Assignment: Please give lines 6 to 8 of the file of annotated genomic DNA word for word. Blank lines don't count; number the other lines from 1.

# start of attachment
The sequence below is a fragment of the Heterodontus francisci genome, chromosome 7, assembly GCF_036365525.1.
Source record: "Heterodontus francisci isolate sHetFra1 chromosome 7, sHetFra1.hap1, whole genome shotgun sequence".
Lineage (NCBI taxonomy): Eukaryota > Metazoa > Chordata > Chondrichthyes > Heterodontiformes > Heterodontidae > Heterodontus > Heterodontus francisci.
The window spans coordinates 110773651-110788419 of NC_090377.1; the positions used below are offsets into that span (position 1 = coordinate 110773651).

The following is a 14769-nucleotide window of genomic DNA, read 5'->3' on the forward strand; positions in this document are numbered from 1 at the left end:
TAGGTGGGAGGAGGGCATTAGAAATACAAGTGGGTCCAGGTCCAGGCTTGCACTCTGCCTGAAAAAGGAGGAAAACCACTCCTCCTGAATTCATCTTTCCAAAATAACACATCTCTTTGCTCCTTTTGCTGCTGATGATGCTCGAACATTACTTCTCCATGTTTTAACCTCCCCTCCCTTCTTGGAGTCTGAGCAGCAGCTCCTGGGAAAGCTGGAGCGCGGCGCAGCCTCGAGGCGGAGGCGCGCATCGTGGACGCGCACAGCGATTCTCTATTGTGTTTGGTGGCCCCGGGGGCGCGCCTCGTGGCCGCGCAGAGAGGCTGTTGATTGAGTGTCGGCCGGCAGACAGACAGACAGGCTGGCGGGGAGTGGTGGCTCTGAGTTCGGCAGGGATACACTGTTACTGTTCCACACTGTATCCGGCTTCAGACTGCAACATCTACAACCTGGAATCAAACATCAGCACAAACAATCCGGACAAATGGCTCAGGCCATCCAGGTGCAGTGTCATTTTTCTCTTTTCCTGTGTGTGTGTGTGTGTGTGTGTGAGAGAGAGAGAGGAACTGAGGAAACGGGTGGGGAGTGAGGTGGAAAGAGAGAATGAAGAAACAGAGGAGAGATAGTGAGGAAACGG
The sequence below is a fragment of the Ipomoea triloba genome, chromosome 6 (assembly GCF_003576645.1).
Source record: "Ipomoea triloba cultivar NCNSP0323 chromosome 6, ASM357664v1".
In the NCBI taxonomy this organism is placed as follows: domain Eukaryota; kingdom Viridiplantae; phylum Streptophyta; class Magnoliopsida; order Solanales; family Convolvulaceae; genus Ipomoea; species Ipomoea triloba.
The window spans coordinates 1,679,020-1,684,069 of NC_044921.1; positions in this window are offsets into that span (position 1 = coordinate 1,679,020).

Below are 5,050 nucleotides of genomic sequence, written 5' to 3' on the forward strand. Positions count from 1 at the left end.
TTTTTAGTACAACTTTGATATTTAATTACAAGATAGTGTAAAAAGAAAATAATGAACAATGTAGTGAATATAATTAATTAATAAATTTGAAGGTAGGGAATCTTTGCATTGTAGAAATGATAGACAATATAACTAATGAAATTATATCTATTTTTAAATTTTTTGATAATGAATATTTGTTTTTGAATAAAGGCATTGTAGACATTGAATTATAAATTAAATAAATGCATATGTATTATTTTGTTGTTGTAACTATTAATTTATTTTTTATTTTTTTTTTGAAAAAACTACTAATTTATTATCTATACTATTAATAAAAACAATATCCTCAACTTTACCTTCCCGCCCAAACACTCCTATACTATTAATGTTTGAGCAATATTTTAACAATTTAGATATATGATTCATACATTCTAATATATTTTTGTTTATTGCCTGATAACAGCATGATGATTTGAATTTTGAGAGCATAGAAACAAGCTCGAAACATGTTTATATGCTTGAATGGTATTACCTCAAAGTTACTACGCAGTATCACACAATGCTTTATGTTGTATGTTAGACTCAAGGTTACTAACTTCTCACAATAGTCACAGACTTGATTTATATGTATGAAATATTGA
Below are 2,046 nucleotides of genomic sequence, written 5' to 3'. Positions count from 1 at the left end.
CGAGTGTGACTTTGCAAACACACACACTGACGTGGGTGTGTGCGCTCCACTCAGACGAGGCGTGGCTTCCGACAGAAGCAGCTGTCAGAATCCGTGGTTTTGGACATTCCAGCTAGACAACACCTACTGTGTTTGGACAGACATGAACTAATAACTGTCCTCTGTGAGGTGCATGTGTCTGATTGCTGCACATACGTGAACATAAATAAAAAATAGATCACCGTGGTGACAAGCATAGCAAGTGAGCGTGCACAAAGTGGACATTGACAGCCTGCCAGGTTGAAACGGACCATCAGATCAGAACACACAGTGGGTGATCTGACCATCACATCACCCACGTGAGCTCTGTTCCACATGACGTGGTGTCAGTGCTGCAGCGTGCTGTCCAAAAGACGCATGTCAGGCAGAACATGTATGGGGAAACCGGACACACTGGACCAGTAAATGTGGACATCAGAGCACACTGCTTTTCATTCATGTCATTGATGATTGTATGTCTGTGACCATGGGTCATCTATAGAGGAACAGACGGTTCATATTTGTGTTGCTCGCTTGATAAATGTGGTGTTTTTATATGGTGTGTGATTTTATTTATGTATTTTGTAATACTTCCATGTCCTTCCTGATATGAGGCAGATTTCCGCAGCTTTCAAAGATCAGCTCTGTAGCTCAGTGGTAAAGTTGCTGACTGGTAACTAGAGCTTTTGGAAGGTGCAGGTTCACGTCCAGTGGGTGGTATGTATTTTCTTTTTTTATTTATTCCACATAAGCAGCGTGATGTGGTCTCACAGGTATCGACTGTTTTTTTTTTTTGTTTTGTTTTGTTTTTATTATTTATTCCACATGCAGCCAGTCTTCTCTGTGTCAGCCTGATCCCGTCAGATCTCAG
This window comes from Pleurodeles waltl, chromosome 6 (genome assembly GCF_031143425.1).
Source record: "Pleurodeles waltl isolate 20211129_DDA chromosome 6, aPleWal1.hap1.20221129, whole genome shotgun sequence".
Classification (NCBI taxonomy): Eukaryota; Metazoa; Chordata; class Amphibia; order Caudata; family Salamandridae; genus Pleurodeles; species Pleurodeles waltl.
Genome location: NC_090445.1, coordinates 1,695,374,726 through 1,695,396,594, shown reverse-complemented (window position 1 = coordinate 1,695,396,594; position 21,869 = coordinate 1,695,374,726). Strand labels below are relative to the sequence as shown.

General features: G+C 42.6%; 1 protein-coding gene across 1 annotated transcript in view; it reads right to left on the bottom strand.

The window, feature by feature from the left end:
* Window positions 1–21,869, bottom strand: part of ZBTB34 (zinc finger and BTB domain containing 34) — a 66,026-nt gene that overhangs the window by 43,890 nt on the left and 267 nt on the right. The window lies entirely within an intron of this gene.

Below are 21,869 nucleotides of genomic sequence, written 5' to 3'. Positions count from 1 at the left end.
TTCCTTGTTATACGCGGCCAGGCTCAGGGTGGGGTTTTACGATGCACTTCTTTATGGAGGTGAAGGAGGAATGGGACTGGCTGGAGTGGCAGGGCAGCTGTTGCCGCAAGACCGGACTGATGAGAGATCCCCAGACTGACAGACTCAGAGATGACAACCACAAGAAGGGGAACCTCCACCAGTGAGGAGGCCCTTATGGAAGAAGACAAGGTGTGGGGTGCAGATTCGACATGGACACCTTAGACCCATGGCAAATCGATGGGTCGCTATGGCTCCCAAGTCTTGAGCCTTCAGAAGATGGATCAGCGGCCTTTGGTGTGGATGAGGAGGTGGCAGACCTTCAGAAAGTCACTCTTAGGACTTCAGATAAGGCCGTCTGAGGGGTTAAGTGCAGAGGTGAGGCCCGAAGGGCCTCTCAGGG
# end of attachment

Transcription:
TAGGTGGGAGGAGGGCATTAGAAATACAAGTGGGTCCAGGTCCAGGCTTGCACTCTGCCTGAAAAAGGAGGAAAACCACTCCTCCTGAATTCATCTTTCCAAAATAACACATCTCTTTGCTCCTTTTGCTGCTGATGATGCTCGAACATTACTTCTCCATGTTTTAACCTCCCCTCCCTTCTTGGAGTCTGAGCAGCAGCTCCTGGGAAAGCTGGAGCGCGGCGCAGCCTCGAGGCGGAGGCGCGCATCGTGGACGCGCACAGCGATTCTCTATTGTGTTTGGTGGCCCCGGGGGCGCGCCTCGTGGCCGCGCAGAGAGGCTGTTGATTGAGTGTCGGCCGGCAGACAGACAGACAGGCTGGCGGGGAGTGGTGGCTCTGAGTTCGGCAGGGATACACTGTTACTGTTCCACACTGTATCCGGCTTCAGACTGCAACATCTACAACCTGGAATCAAACATCAGCACAAACAATCCGGACAAATGGCTCAGGCCATCCAGGTGCAGTGTCATTTTTCTCTTTTCCTGTGTGTGTGTGTGTGTGTGTGTGAGAGAGAGAGAGGAACTGAGGAAACGGGTGGGGAGTGAGGTGGAAAGAGAGAATGAAGAAACAGAGGAGAGATAGTGAGGAAACGG
The sequence below is a fragment of the Ipomoea triloba genome, chromosome 6 (assembly GCF_003576645.1).
Source record: "Ipomoea triloba cultivar NCNSP0323 chromosome 6, ASM357664v1".